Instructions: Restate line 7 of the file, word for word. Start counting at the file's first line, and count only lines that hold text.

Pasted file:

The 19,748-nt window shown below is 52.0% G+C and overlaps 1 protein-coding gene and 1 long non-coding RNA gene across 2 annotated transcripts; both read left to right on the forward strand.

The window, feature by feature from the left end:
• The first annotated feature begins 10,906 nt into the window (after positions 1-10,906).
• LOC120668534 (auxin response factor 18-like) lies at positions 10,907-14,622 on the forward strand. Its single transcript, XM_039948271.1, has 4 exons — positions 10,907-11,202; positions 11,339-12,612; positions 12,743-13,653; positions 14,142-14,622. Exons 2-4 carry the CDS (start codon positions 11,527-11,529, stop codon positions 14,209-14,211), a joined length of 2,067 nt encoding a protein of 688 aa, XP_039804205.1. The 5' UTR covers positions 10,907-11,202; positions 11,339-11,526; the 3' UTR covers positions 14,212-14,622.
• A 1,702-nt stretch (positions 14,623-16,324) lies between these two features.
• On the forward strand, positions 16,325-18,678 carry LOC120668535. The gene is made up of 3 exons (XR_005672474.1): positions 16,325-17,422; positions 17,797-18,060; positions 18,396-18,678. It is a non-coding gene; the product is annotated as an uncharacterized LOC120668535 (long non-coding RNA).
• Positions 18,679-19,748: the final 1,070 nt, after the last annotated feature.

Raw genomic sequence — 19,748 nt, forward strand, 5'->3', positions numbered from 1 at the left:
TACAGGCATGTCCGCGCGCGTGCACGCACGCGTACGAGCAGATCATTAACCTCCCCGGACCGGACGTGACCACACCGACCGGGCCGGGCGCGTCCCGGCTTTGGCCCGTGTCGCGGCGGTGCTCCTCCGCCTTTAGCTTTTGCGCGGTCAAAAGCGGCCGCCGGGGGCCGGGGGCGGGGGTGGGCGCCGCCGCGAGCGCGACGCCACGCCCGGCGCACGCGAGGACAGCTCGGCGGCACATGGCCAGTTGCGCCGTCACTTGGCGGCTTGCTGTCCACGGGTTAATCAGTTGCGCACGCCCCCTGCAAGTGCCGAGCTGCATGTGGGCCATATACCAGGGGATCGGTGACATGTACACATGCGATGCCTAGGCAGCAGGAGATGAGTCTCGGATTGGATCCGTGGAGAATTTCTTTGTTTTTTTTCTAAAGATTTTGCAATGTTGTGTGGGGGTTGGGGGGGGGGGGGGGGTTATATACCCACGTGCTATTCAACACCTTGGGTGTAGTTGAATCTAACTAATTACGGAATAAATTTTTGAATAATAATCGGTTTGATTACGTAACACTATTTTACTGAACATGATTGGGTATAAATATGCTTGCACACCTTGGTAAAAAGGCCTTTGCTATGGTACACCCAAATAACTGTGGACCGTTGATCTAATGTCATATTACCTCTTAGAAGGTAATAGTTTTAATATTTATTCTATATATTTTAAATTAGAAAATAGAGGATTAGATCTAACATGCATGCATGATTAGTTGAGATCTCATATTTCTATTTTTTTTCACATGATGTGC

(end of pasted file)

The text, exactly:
• Positions 18,679-19,748: the final 1,070 nt, after the last annotated feature.